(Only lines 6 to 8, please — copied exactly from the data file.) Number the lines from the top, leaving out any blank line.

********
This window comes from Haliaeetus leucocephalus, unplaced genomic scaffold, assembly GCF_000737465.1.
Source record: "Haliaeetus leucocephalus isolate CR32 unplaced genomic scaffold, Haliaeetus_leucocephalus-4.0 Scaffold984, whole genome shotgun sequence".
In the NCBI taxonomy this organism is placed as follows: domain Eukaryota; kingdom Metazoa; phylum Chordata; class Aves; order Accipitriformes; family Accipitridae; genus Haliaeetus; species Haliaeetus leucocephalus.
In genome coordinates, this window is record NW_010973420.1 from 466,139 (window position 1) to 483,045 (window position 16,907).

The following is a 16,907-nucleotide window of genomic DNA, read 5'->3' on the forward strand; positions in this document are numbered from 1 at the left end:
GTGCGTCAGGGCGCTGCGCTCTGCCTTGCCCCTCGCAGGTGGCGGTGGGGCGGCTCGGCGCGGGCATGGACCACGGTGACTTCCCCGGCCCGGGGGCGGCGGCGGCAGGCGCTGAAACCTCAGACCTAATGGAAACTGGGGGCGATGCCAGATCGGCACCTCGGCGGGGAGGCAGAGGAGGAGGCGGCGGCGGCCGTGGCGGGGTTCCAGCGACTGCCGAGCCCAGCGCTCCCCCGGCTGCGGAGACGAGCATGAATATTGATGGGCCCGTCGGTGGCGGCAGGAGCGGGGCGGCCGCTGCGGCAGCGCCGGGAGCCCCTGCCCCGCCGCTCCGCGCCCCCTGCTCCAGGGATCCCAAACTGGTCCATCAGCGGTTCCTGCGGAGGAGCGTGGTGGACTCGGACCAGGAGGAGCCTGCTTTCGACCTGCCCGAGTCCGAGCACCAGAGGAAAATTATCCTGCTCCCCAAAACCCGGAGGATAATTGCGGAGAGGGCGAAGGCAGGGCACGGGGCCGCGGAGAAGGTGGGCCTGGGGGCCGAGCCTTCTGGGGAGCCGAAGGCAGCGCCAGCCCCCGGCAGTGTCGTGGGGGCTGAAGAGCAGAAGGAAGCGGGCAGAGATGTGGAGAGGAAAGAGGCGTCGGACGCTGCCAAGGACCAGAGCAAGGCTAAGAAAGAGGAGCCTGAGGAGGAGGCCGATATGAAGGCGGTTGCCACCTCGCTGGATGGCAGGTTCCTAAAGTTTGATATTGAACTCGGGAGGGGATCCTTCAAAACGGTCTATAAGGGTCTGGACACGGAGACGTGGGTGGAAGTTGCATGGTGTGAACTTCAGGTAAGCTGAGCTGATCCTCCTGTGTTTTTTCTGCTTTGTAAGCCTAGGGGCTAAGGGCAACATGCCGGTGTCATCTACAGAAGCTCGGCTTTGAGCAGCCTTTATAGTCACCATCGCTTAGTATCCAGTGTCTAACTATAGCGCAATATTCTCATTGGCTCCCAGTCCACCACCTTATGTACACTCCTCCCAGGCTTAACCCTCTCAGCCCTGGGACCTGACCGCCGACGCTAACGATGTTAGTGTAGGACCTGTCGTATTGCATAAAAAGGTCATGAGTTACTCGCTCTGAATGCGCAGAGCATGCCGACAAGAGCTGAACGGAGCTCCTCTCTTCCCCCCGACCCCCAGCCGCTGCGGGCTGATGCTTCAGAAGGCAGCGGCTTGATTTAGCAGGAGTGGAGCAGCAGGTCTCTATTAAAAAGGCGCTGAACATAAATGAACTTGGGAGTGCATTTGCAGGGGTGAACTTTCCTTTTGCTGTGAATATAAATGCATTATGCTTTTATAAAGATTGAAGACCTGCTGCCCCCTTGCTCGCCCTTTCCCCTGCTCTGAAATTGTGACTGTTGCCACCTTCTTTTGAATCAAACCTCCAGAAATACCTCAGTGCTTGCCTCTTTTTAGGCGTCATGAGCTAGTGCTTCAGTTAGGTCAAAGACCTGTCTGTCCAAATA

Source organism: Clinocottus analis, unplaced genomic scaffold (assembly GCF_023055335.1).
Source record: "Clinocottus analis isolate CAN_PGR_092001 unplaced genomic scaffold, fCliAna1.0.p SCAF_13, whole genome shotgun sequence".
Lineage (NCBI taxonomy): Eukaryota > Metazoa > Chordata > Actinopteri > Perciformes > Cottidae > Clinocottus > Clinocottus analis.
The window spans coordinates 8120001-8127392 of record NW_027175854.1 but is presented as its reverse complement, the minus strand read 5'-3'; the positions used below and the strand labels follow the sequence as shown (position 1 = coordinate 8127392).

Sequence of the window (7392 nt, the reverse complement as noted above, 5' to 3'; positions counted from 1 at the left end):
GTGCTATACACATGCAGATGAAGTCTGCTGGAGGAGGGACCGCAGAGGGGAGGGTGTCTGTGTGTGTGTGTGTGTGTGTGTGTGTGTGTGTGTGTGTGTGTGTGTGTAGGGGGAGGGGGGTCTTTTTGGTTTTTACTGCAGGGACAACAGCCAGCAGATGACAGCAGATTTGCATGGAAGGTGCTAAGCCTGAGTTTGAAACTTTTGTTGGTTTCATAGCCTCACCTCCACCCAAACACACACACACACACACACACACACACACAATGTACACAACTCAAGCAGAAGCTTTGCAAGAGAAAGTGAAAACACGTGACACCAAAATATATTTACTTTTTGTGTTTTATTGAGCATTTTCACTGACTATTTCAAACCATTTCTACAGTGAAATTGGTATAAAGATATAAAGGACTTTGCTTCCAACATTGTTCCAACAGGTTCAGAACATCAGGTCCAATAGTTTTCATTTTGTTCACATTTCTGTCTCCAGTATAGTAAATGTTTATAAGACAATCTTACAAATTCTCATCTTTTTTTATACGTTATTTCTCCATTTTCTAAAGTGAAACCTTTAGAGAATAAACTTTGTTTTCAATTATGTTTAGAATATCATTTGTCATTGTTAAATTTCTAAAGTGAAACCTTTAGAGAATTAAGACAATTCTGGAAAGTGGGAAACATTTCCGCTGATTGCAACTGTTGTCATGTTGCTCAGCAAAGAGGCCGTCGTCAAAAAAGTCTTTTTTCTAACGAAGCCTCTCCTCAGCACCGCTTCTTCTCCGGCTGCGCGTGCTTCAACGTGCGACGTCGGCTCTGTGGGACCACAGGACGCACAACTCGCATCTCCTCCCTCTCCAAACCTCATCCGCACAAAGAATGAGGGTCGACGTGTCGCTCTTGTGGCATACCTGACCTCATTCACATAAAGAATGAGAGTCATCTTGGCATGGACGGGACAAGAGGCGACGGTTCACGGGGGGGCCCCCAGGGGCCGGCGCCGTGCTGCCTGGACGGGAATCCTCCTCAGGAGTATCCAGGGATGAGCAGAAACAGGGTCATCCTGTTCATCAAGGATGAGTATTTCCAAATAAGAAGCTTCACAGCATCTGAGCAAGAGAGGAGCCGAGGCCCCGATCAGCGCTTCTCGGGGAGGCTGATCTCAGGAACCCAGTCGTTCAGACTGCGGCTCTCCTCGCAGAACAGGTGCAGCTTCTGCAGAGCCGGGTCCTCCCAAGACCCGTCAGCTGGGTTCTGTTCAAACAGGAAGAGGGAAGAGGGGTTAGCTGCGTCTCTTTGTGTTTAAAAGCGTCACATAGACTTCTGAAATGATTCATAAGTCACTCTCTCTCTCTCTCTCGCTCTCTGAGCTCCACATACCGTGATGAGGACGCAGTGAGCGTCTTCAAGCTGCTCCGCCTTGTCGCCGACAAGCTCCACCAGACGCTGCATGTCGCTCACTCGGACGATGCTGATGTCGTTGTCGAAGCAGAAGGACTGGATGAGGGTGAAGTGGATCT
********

GTGCGTCAGGGCGCTGCGCTCTGCCTTGCCCCTCGCAGGTGGCGGTGGGGCGGCTCGGCGCGGGCATGGACCACGGTGACTTCCCCGGCCCGGGGGCGGCGGCGGCAGGCGCTGAAACCTCAGACCTAATGGAAACTGGGGGCGATGCCAGATCGGCACCTCGGCGGGGAGGCAGAGGAGGAGGCGGCGGCGGCCGTGGCGGGGTTCCAGCGACTGCCGAGCCCAGCGCTCCCCCGGCTGCGGAGACGAGCATGAATATTGATGGGCCCGTCGGTGGCGGCAGGAGCGGGGCGGCCGCTGCGGCAGCGCCGGGAGCCCCTGCCCCGCCGCTCCGCGCCCCCTGCTCCAGGGATCCCAAACTGGTCCATCAGCGGTTCCTGCGGAGGAGCGTGGTGGACTCGGACCAGGAGGAGCCTGCTTTCGACCTGCCCGAGTCCGAGCACCAGAGGAAAATTATCCTGCTCCCCAAAACCCGGAGGATAATTGCGGAGAGGGCGAAGGCAGGGCACGGGGCCGCGGAGAAGGTGGGCCTGGGGGCCGAGCCTTCTGGGGAGCCGAAGGCAGCGCCAGCCCCCGGCAGTGTCGTGGGGGCTGAAGAGCAGAAGGAAGCGGGCAGAGATGTGGAGAGGAAAGAGGCGTCGGACGCTGCCAAGGACCAGAGCAAGGCTAAGAAAGAGGAGCCTGAGGAGGAGGCCGATATGAAGGCGGTTGCCACCTCGCTGGATGGCAGGTTCCTAAAGTTTGATATTGAACTCGGGAGGGGATCCTTCAAAACGGTCTATAAGGGTCTGGACACGGAGACGTGGGTGGAAGTTGCATGGTGTGAACTTCAGGTAAGCTGAGCTGATCCTCCTGTGTTTTTTCTGCTTTGTAAGCCTAGGGGCTAAGGGCAACATGCCGGTGTCATCTACAGAAGCTCGGCTTTGAGCAGCCTTTATAGTCACCATCGCTTAGTATCCAGTGTCTAACTATAGCGCAATATTCTCATTGGCTCCCAGTCCACCACCTTATGTACACTCCTCCCAGGCTTAACCCTCTCAGCCCTGGGACCTGACCGCCGACGCTAACGATGTTAGTGTAGGACCTGTCGTATTGCATAAAAAGGTCATGAGTTACTCGCTCTGAATGCGCAGAGCATGCCGACAAGAGCTGAACGGAGCTCCTCTCTTCCCCCCGACCCCCAGCCGCTGCGGGCTGATGCTTCAGAAGGCAGCGGCTTGATTTAGCAGGAGTGGAGCAGCAGGTCTCTATTAAAAAGGCGCTGAACATAAATGAACTTGGGAGTGCATTTGCAGGGGTGAACTTTCCTTTTGCTGTGAATATAAATGCATTATGCTTTTATAAAGATTGAAGACCTGCTGCCCCCTTGCTCGCCCTTTCCCCTGCTCTGAAATTGTGACTGTTGCCACCTTCTTTTGAATCAAACCTCCAGAAATACCTCAGTGCTTGCCTCTTTTTAGGCGTCATGAGCTAGTGCTTCAGTTAGGTCAAAGACCTGTCTGTCCAAATA

Source organism: Clinocottus analis, unplaced genomic scaffold (assembly GCF_023055335.1).
Source record: "Clinocottus analis isolate CAN_PGR_092001 unplaced genomic scaffold, fCliAna1.0.p SCAF_13, whole genome shotgun sequence".